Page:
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Plan For A Quick-Response Bioterrorism Force Comes Under Fire

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A Bush administration plan to turn the nation's uniformed branch of the public health service into a ready-response force to defend against bioterrorism has provoked a backlash from officers who say the plan could set back public health.

Although few dispute that change is overdue, opponents say that routinely sending key scientists on bioterror missions could thin the ranks of experts needed to combat health threats, among them SARS, AIDS and West Nile virus.

Mandatory deployment, the plan's opponents say, also could discourage talented young scientists from joining the organization, called the U.S. Public Health Service Commissioned Corps.

One of the oldest branches of the military, the corps has evolved into the backbone of crucial health agencies, including the Centers for Disease Control and Prevention, the National Institutes of Health and the Food and Drug Administration. The corps not only promotes health programs, but it also responds to national and international emergencies with physicians, dentists, nurses and veterinarians.

Tommy Thompson, the U.S. secretary of Health and Human Services, says the corps' 6,000 members are ideal shock troops in the war on terrorism. In July, he announced that he would turn the corps into a force that could be quickly dispatched worldwide.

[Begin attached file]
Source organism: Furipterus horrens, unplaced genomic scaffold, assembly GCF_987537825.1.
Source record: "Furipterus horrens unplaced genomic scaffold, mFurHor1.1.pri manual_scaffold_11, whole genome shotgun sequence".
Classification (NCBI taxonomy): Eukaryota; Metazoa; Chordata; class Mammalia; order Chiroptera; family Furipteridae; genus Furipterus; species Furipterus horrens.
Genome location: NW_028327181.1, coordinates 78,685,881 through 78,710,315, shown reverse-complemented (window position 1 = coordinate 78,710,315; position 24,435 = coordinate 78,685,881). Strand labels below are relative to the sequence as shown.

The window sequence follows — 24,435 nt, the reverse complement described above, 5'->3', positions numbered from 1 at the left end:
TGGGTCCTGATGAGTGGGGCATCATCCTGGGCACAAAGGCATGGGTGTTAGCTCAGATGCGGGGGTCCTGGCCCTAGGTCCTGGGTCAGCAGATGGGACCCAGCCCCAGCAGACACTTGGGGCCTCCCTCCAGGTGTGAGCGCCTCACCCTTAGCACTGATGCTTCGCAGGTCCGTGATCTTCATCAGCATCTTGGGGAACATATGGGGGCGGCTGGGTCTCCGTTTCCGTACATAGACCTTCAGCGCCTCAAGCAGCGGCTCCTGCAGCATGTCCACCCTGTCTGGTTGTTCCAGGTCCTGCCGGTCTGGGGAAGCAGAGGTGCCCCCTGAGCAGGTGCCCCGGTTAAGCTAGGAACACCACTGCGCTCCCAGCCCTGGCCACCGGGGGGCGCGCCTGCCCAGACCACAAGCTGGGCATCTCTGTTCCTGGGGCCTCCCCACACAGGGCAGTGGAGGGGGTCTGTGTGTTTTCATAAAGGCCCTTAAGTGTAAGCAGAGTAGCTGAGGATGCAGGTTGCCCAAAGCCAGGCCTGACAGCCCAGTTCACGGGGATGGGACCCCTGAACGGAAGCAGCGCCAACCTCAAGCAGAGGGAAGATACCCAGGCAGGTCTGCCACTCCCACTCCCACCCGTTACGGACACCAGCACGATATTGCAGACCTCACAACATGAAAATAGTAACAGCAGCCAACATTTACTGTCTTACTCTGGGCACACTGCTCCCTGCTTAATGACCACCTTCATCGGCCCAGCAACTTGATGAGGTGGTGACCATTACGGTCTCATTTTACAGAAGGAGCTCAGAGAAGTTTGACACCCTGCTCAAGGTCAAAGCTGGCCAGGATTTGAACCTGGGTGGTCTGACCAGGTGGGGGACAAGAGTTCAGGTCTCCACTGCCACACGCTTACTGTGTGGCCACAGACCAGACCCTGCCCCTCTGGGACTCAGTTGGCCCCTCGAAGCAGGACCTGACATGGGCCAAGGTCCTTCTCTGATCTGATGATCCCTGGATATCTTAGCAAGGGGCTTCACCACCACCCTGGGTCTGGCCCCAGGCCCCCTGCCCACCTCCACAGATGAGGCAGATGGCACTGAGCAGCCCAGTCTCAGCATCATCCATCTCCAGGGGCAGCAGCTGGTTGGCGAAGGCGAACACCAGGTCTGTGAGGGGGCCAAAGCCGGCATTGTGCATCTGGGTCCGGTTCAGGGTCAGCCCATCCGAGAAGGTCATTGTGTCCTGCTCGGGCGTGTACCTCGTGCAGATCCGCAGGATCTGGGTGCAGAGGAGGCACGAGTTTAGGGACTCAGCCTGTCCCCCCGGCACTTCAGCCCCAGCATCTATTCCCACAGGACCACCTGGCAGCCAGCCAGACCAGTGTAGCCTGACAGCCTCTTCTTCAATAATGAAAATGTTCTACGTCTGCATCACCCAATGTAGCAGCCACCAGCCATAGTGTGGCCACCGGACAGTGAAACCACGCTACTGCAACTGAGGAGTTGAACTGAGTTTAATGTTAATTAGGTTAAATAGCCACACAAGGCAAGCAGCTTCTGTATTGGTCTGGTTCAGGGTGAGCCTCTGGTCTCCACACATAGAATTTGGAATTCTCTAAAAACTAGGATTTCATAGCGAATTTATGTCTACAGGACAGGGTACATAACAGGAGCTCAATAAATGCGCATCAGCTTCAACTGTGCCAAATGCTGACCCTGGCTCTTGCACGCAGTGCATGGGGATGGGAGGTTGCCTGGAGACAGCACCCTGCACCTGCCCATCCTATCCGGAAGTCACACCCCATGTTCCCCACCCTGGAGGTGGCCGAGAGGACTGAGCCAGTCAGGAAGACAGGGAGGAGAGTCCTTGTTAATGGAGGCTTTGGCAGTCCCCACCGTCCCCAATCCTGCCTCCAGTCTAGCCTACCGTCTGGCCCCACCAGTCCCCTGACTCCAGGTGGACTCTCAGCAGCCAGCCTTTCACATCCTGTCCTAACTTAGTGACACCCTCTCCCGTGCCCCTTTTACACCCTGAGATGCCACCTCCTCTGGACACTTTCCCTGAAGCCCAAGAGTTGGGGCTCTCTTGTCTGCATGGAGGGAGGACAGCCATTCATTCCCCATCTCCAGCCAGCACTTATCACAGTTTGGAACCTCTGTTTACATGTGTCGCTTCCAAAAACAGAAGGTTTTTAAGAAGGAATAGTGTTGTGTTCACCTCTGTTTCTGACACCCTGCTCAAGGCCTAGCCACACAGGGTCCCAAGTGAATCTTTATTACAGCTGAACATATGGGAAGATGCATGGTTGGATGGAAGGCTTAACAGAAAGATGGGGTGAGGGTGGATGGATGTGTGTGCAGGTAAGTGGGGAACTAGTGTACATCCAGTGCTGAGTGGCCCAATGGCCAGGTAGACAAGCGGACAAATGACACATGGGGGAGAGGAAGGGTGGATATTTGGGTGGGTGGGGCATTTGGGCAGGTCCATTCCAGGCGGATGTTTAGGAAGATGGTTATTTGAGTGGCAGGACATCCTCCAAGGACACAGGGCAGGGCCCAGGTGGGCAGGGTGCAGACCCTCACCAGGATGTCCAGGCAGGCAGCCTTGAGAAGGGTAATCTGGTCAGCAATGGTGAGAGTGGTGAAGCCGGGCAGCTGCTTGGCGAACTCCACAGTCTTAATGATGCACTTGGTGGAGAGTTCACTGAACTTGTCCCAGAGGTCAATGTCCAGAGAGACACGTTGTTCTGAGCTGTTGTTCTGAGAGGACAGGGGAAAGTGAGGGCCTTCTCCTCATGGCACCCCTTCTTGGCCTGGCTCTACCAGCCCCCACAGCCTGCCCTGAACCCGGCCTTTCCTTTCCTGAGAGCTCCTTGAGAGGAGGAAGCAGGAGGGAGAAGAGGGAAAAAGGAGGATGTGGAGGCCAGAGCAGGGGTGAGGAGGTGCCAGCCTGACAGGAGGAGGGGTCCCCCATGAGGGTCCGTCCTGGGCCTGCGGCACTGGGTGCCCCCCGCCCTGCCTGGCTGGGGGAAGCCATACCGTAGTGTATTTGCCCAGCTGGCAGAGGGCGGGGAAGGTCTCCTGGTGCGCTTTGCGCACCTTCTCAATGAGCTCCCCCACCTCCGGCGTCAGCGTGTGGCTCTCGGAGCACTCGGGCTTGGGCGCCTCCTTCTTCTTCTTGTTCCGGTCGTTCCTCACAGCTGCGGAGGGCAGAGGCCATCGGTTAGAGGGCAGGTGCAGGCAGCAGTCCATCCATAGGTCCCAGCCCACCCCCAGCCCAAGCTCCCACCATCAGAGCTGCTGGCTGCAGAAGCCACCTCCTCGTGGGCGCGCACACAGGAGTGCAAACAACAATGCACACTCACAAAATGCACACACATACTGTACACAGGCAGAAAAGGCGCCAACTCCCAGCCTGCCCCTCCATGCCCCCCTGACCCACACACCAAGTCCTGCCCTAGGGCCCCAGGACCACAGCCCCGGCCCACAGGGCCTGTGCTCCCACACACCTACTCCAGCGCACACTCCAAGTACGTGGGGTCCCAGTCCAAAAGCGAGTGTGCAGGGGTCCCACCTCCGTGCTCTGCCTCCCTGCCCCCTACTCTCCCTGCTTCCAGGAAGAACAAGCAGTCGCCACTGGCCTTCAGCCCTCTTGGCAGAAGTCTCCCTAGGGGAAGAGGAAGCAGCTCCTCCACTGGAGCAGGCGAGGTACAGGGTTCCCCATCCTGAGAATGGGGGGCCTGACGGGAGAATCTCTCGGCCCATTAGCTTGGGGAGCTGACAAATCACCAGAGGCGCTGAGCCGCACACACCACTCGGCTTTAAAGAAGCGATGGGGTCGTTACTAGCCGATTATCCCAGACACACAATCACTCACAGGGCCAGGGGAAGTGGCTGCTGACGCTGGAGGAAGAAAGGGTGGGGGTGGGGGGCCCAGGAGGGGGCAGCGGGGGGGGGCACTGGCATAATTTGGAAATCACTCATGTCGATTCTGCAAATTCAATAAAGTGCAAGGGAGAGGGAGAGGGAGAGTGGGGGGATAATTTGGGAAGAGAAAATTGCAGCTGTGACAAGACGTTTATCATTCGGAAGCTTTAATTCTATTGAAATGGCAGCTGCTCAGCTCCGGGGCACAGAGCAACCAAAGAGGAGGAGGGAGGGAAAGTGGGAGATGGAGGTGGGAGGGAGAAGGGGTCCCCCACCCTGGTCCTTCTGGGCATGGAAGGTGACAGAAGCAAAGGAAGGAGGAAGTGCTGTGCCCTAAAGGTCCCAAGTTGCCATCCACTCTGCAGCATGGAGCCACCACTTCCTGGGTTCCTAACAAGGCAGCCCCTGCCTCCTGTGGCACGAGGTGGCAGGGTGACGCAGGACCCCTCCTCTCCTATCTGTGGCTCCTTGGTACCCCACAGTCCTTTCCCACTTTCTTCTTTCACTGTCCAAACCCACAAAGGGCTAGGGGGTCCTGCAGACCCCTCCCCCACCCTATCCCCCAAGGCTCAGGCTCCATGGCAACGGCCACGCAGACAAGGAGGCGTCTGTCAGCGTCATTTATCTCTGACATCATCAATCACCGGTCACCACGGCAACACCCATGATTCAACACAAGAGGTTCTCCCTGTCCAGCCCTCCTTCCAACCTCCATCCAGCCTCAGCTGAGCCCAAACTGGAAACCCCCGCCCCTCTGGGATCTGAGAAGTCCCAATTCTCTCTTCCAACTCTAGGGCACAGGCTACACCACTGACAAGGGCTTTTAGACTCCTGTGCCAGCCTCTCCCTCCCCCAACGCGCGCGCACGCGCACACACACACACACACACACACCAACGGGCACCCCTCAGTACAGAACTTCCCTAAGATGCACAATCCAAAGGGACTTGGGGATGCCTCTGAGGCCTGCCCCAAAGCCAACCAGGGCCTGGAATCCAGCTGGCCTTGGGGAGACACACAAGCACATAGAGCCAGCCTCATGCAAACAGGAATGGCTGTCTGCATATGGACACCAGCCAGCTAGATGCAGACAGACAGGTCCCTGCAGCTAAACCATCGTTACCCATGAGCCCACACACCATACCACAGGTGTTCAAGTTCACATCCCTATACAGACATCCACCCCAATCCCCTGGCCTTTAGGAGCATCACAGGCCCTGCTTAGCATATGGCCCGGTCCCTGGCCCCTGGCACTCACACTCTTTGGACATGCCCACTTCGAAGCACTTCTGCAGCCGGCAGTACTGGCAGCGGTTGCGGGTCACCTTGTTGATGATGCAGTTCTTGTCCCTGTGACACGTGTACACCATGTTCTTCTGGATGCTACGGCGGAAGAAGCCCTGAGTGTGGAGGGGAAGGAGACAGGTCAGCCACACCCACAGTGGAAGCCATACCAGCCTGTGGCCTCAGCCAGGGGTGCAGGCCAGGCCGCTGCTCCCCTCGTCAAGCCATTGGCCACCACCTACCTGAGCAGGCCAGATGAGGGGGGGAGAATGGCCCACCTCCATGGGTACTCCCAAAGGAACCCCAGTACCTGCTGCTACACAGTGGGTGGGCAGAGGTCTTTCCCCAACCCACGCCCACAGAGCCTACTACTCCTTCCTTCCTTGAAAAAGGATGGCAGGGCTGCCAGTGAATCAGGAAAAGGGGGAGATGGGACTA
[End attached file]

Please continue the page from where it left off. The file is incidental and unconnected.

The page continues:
Officials are still haggling over the plan's details, including yardsticks for promotion. Among them: Scientists and public health experts would have to meet new fitness requirements. And no junior officer would be promoted unless he or she signs up for immediate deployment in emergencies. Many officers now volunteer.

The surgeon general -- the corps' leader since 1871 -- would be replaced as the corps' commander by a civilian deputy to the secretary of health.

''This is a complex issue, and it's evolving,'' Surgeon General Richard Carmona says. ''My opinion is that the surgeon general needs to be in control.''

Playing out mainly behind the scenes, the debate has divided the ranks -- and, to a degree, Thompson and his key lieutenants, pitting him against Carmona, Julie Gerberding of the CDC, and FDA Commissioner Mark McClellan, among others.

All have expressed concern about provisions in the secretary's plan.

McClellan advised Thompson in a letter Aug. 15 that the deployment mandate ''may well end up reducing participation and thus availability of officers.''

The proposals have prompted countless closed-door gripe sessions. ''The plan is a work in progress, and the dialog is robust,'' the CDC's Gerberding acknowledges.

Thompson aides referred questions to Carmona, who defended his boss and called the transformation necessary to meet ''the new threats before us.''

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© Copyright 2003 USA TODAY, a division of Gannett Co. Inc.

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